YASCHA Mounk, founder and editor-in-chief of Persuasion, calls it 180ism: “the tendency of many participants in public debate to hear what their perceived enemies have to say and immediately declare themselves diametrically opposed.”

As an example, he cited the recent controversy over some of Dr. Seuss’s early books that included offensive drawings. “Over the following days,” Mounk said, “the Chicago Public Library retired existing copies from its collection. EBay banned the books from its platform while continuing to sell copies of ‘Mein Kampf.’ ” The right, Mounk added, “quickly denounced all of this in extreme terms. Fox News devoted a whole day of wall-to-wall coverage to the controversy.”

An associate professor at Johns Hopkins University's School of Advanced International Studies in Washington, D.C., Mounk recalled that the left used to be against banning “immoral” books. “But instead of sticking to their long-standing principles, even veteran writers on the left decided that they would rather argue that it is just fine for some books to disappear than agree with a conservative. If Fox News criticized the banning of a children’s book, then the children’s book must have been unforgivably offensive, and the banning of it righteous — worthy of defense in a stream of op-eds in The Washington Post and The New York Times.”

Mounk calls this the world of 180ism: “you must either think that Dr. Seuss never made a cringe-worthy drawing or that we should cheer when public libraries remove his early books. You must either believe that antifa is a major threat to national security or defend the right of a bunch of extremists to beat up anyone they consider a fascist. You must either cheer when state legislatures tell teachers what they can say in the classroom or celebrate that a growing number of them are telling students to make their racial identity central to their lives.”

Mounk is  a Biden supporter.

180ism is all around us, Mounk said. But “succumbing to it is a terrible way to think and live.” He said “if those who recognize that most questions have more than two possible answers fail to make their voices heard, our debates will perennially be framed as a gladiatorial contest between two mutually hostile halves…and we will remain more interested in owning each other than in solving our problems….”


Economist and author Bryan D. Caplan is another public intellectual whose books, articles and online musings are, almost always, insightful.

In a 2014 article, he discussed demagoguery which he said is the politics of Social Desirability Bias: “the tendency of respondents to answer questions in a manner that will be viewed favorably by others.”

And the heart of Social Desirability Bias, he added, is this: Some types of claims sound good or bad regardless of the facts. (My italics.)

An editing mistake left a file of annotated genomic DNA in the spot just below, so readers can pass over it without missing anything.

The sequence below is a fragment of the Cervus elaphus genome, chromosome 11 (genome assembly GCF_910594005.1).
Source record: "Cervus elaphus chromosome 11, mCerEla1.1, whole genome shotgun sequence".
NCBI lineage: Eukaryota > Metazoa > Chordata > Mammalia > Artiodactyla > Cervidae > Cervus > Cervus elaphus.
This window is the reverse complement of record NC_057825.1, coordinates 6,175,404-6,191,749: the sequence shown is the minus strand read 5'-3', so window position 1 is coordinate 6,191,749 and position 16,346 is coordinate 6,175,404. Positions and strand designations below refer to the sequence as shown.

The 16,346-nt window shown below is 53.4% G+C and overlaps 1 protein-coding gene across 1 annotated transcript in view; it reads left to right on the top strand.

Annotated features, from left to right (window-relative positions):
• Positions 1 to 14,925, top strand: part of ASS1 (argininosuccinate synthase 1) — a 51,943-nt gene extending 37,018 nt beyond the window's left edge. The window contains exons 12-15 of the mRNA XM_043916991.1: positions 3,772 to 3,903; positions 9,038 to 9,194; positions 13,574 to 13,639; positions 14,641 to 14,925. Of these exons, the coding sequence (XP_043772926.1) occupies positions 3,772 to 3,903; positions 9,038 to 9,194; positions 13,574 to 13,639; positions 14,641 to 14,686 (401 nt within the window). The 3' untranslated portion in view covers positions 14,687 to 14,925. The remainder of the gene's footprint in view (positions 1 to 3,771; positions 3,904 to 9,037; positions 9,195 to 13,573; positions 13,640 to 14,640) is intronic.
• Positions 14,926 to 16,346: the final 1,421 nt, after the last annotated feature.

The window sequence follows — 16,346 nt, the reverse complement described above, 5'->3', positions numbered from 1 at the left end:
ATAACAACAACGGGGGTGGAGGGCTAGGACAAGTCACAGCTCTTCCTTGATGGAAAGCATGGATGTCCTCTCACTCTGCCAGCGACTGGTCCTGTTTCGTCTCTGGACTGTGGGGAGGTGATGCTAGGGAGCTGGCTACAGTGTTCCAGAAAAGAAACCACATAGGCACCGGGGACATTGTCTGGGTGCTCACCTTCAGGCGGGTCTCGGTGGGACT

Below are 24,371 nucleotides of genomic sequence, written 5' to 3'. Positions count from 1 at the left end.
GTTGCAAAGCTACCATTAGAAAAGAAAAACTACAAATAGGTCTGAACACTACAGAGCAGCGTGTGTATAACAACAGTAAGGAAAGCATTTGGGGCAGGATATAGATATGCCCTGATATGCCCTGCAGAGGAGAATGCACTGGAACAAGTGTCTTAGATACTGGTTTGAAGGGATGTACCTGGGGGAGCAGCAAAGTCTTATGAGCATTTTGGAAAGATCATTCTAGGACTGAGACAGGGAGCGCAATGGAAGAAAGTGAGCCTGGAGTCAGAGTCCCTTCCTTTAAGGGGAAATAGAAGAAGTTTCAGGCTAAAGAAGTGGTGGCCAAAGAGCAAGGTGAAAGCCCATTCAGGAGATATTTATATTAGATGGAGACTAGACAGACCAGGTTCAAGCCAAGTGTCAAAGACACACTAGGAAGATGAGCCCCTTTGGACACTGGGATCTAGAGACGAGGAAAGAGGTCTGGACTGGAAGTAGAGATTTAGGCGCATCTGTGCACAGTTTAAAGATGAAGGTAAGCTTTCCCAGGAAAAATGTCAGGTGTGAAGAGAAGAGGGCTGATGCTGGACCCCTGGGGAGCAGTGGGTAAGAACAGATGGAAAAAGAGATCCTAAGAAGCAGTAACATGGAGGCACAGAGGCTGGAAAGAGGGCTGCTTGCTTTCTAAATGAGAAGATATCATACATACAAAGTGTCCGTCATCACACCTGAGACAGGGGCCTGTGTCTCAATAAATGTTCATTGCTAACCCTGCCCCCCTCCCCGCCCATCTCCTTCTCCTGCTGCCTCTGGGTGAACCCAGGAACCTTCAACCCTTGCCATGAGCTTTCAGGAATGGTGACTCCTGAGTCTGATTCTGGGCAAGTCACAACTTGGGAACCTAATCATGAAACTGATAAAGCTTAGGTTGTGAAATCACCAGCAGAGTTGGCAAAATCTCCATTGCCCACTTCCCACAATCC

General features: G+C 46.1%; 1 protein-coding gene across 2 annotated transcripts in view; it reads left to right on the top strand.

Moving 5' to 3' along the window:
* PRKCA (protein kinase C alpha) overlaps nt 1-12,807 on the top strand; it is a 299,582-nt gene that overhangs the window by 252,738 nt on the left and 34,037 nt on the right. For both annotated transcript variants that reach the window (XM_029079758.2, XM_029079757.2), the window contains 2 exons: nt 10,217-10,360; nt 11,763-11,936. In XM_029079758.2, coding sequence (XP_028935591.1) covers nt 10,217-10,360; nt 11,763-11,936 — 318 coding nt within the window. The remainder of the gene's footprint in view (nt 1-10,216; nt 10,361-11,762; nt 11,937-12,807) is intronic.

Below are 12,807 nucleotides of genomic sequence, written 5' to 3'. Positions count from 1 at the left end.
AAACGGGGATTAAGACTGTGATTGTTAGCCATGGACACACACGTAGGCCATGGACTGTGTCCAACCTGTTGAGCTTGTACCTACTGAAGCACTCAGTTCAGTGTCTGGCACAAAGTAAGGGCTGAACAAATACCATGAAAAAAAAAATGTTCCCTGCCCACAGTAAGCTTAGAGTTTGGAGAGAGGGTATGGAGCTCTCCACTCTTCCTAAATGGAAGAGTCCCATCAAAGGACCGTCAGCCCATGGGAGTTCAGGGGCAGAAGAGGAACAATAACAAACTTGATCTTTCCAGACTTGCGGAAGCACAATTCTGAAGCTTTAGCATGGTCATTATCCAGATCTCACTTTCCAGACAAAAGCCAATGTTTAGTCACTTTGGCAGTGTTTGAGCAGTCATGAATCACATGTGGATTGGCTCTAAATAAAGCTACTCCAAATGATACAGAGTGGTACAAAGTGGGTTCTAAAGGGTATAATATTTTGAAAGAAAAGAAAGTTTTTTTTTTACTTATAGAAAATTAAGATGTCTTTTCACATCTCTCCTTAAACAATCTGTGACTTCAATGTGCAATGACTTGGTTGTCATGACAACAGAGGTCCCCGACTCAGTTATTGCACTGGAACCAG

“Helping people” sounds good.  “Acquiring luxuries” sounds bad.  “Saving American jobs” sounds good.  “Cheap nannies for upper-middle class families” sound bad.  “Supporting our troops” sounds good.  “Sympathizing with the enemy” sounds bad.  “Raising the minimum wage” sounds good.  “Measuring disemployment effects” sounds bad.

However, Caplan added, the “minimum wage, good as it sounds, would be bad if it sharply increased unemployment of low-skilled workers.  But when [a politician] runs for office, he has a clear incentive to keep his doubts to himself.  If X sounds good, saying ‘Hooray for X’ is a much easier way to win over an audience than “Sure, X sounds good, but let’s calm down and consider the possibility that X is in fact bad.’ ”

Demagoguery, Caplan said, is “Embracing Social Desirability Bias to gain power.  Making a career out of praising what sounds good and attacking what sounds bad.”

Which reminds me of what the very great PJ O’Rourke once wrote about politics.

“If you’re electing Democrats to control government spending, then you’re marrying Angelina Jolie for her brains.”

Haha! No, not that one. This:

“So the worshipers of big government are back with their lies and their empty promises. And what do we do about it? I don’t know. I’m too stupid to answer that question. But in fairness to myself, I’m not just stupid. I am a student of stupidity. I am a political reporter.”

Send feedback to



Zaldy Dandan is the recipient of the Best Editorial Writer Award of the Society of Professional Journalists, and the CNMI Humanities Award for Outstanding Contributions to Journalism. His three books are available on

comments powered by Disqus